IGNATIA dyspepsias are rather common, and definite in their symptoms. Most of the Ignatia cases one meets are typical examples of nervous dyspepsias of various kinds; and they are always associated with the unexpectedness that you meet with in Ignatia in any condition.
For instance, in your Ignatia dyspeptic you will get a combination of complete lack of appetite with a craving for food; or there is a feeling of intense nausea associated with hunger-a horrible, empty, dragging feeling in the abdomen, with complete aversion to taking any food at all. These are typical of the contradictory conditions which one associates with Ignatia in any of its disturbances.
The most constant symptom running through all Ignatia digestive disturbances is that feeling of emptiness; most Ignatia patients seem always to be nibbling food of some kind. They very often tell one that they are so uncomfortable, particularly in the evening and night, that they simply must have some biscuits by their bed or they get no rest at all; and the same sort of thing applies throughout the day as well.
The next striking thing is that almost invariably their desires and aversions for food are very inconstant. For a week they may have a craving for one thing, then that craving entirely disappears and, for the next weeks, they may have just as marked an aversion to it.
Associated with that there is the complaint that the patient starts a meal quite hungry and interested and then, in the middle of the meal, all desire for food suddenly disappears-everything tastes unpleasant, flat, or insipid, and they want nothing more.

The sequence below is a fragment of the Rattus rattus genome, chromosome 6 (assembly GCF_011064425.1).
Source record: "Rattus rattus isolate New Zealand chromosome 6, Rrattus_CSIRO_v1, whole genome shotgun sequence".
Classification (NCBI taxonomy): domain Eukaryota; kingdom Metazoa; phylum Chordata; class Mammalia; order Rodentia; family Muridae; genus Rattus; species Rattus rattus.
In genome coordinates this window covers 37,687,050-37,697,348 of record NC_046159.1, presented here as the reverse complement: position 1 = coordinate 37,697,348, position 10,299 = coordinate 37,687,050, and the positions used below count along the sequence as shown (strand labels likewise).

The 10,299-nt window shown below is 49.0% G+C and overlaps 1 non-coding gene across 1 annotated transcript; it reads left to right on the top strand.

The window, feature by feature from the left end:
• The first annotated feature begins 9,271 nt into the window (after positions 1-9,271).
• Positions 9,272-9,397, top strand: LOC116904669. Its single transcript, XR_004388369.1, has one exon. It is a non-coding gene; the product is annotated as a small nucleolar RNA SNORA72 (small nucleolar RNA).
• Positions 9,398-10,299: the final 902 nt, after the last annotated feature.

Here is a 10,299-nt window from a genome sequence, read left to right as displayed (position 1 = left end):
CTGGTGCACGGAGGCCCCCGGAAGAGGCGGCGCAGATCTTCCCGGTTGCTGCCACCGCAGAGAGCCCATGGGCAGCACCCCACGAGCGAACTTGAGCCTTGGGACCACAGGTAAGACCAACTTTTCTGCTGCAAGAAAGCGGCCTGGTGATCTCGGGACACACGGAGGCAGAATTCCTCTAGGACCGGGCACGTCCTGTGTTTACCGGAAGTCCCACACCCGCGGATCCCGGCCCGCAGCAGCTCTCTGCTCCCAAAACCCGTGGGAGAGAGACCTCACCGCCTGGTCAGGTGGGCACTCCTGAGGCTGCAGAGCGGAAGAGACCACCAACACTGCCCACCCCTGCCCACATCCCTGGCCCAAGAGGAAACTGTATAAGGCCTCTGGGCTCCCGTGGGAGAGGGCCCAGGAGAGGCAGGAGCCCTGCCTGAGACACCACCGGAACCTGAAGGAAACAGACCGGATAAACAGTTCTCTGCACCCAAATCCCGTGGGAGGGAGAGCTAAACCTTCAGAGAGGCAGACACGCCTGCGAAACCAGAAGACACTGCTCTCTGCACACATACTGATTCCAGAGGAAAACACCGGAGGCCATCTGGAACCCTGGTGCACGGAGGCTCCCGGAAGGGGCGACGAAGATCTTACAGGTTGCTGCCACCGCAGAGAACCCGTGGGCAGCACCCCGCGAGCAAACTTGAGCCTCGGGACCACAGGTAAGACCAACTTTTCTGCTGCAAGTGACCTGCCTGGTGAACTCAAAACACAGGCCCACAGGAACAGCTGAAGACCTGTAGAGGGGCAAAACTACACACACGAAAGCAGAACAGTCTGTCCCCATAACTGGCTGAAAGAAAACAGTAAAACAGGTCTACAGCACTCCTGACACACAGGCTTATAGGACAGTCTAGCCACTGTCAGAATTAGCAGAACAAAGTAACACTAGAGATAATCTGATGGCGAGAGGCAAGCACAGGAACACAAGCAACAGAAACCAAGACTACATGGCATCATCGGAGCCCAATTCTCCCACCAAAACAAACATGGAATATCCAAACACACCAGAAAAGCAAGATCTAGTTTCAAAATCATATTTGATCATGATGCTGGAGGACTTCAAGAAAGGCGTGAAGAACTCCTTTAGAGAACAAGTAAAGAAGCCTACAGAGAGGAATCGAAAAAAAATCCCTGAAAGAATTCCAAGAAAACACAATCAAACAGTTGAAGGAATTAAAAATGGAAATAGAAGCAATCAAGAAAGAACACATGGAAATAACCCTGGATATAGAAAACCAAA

With their digestive disturbances, the majority of these patients have a certain amount of nausea, and very often there is a sudden regurgitation of food. This is usually rather bitter in taste, and may be associated with a good deal of flatulence and eructation, which comes on immediately after eating.
With that, you can link up the symptom that Ignatia patients suffer from very troublesome, persistent attacks of hiccough. These attacks are often very painful and difficult to control, but frequently you will find that they are relieved by taking something to eat.
One constant Ignatia symptoms in their digestive disturbances is a complete intolerance of tobacco. The Ignatia patient is quite liable to feel sick, nauseated, or to get an acute attack of hiccough, if he smokes.
They suffer from a strange mixture of fullness and emptiness, Very often there is a feeling of extreme emptiness immediately after food, which is later followed by distension and fullness associated with a certain amount of shortness of breath and almost air-hunger or, even more frequently, a tendency to constant sighing.
Another symptom of which they often complain is definite colicky pains. And, again, the strange thing about these pains is that they are often relieved by eating.